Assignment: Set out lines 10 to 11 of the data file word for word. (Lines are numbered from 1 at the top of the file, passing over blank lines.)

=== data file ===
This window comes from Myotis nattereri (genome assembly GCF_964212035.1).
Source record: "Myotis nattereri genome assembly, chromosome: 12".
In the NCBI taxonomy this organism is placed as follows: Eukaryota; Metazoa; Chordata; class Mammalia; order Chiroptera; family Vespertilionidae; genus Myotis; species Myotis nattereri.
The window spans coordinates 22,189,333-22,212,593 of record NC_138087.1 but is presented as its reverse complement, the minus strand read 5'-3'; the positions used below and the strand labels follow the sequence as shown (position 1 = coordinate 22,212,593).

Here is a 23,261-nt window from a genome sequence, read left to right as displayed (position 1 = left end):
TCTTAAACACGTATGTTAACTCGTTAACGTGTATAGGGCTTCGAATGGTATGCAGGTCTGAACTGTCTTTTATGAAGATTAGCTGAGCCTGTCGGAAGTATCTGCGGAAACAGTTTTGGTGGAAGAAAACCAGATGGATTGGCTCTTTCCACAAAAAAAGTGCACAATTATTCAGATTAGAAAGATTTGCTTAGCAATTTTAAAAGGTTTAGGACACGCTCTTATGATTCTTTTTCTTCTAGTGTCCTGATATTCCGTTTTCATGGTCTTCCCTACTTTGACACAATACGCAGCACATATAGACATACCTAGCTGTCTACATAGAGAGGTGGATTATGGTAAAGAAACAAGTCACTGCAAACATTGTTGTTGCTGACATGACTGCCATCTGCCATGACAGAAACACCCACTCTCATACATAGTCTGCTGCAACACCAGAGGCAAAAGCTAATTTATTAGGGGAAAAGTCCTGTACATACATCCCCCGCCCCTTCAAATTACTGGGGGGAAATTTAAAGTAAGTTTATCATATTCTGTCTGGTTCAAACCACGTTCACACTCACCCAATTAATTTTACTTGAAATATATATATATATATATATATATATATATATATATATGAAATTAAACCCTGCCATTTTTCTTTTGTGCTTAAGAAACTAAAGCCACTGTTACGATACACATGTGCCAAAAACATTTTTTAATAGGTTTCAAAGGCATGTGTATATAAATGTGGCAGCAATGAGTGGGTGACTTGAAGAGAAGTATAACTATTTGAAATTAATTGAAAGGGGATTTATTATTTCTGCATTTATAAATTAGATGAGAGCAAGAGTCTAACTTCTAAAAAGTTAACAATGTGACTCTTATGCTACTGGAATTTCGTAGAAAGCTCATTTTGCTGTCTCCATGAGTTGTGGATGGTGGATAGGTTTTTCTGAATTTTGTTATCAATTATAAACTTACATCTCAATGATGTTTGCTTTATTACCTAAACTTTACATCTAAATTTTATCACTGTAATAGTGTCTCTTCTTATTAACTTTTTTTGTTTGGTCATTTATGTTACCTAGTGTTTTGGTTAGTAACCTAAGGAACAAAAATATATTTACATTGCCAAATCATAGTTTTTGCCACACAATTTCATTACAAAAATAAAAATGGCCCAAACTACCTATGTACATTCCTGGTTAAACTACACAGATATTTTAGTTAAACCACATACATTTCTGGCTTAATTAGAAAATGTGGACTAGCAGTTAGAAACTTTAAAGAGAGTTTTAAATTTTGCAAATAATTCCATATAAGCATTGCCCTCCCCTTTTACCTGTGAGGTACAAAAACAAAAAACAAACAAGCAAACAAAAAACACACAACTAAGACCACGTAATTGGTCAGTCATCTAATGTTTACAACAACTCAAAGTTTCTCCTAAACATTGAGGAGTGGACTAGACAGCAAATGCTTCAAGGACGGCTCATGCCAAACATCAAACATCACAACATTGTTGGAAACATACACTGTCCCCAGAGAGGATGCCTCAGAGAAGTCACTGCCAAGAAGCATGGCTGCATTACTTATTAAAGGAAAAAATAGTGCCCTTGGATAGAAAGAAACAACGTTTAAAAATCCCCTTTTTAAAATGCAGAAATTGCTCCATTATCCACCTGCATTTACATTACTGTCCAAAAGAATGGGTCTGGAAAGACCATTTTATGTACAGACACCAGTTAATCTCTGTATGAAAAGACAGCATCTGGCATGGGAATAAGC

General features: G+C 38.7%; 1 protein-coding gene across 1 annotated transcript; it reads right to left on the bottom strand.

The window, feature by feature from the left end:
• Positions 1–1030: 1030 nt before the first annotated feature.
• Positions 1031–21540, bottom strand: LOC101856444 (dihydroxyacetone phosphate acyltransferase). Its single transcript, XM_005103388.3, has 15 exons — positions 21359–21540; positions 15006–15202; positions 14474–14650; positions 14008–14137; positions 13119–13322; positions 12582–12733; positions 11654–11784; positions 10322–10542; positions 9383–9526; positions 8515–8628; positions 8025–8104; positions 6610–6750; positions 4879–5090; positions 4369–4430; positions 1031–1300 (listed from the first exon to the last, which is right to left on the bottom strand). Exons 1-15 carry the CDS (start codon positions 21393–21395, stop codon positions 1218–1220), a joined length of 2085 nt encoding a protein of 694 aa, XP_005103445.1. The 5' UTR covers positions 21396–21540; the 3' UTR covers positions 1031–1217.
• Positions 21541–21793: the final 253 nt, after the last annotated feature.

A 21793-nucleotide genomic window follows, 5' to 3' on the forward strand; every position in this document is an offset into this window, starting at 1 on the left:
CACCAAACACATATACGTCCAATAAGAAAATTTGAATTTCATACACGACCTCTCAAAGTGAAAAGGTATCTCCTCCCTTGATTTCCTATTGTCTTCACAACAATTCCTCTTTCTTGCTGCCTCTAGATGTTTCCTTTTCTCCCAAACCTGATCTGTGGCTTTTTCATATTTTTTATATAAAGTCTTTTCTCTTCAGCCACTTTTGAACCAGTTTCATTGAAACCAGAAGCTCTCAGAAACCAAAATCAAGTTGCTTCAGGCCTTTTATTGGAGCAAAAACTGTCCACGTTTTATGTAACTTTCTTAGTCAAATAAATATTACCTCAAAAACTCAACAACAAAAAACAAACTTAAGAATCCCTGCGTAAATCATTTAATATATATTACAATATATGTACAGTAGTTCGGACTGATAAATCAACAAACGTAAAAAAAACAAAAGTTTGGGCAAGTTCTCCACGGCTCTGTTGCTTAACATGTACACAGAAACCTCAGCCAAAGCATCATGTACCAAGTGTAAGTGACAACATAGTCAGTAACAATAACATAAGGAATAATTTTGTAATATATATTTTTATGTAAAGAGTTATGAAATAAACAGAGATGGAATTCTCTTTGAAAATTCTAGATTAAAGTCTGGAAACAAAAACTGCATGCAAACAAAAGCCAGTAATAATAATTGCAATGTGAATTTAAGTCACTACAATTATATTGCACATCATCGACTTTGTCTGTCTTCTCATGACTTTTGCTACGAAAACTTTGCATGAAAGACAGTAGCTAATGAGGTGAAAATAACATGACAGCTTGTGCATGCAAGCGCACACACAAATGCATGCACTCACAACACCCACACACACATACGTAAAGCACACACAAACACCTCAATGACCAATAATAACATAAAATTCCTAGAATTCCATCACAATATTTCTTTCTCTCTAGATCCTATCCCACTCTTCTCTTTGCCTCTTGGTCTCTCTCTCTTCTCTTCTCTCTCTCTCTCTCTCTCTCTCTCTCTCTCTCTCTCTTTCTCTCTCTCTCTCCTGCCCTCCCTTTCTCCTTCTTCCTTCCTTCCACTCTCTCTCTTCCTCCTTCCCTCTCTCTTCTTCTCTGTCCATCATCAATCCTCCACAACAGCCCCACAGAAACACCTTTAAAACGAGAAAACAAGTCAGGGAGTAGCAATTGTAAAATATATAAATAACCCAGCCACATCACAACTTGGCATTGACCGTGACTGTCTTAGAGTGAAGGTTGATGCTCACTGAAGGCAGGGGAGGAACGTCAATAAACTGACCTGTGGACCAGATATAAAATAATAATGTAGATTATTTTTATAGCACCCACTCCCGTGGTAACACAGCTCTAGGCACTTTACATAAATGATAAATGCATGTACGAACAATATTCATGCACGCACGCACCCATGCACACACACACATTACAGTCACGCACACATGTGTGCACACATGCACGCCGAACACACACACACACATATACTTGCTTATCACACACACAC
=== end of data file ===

• Positions 1031–21540, bottom strand: LOC101856444 (dihydroxyacetone phosphate acyltransferase). Its single transcript, XM_005103388.3, has 15 exons — positions 21359–21540; positions 15006–15202; positions 14474–14650; positions 14008–14137; positions 13119–13322; positions 12582–12733; positions 11654–11784; positions 10322–10542; positions 9383–9526; positions 8515–8628; positions 8025–8104; positions 6610–6750; positions 4879–5090; positions 4369–4430; positions 1031–1300 (listed from the first exon to the last, which is right to left on the bottom strand). Exons 1-15 carry the CDS (start codon positions 21393–21395, stop codon positions 1218–1220), a joined length of 2085 nt encoding a protein of 694 aa, XP_005103445.1. The 5' UTR covers positions 21396–21540; the 3' UTR covers positions 1031–1217.
• Positions 21541–21793: the final 253 nt, after the last annotated feature.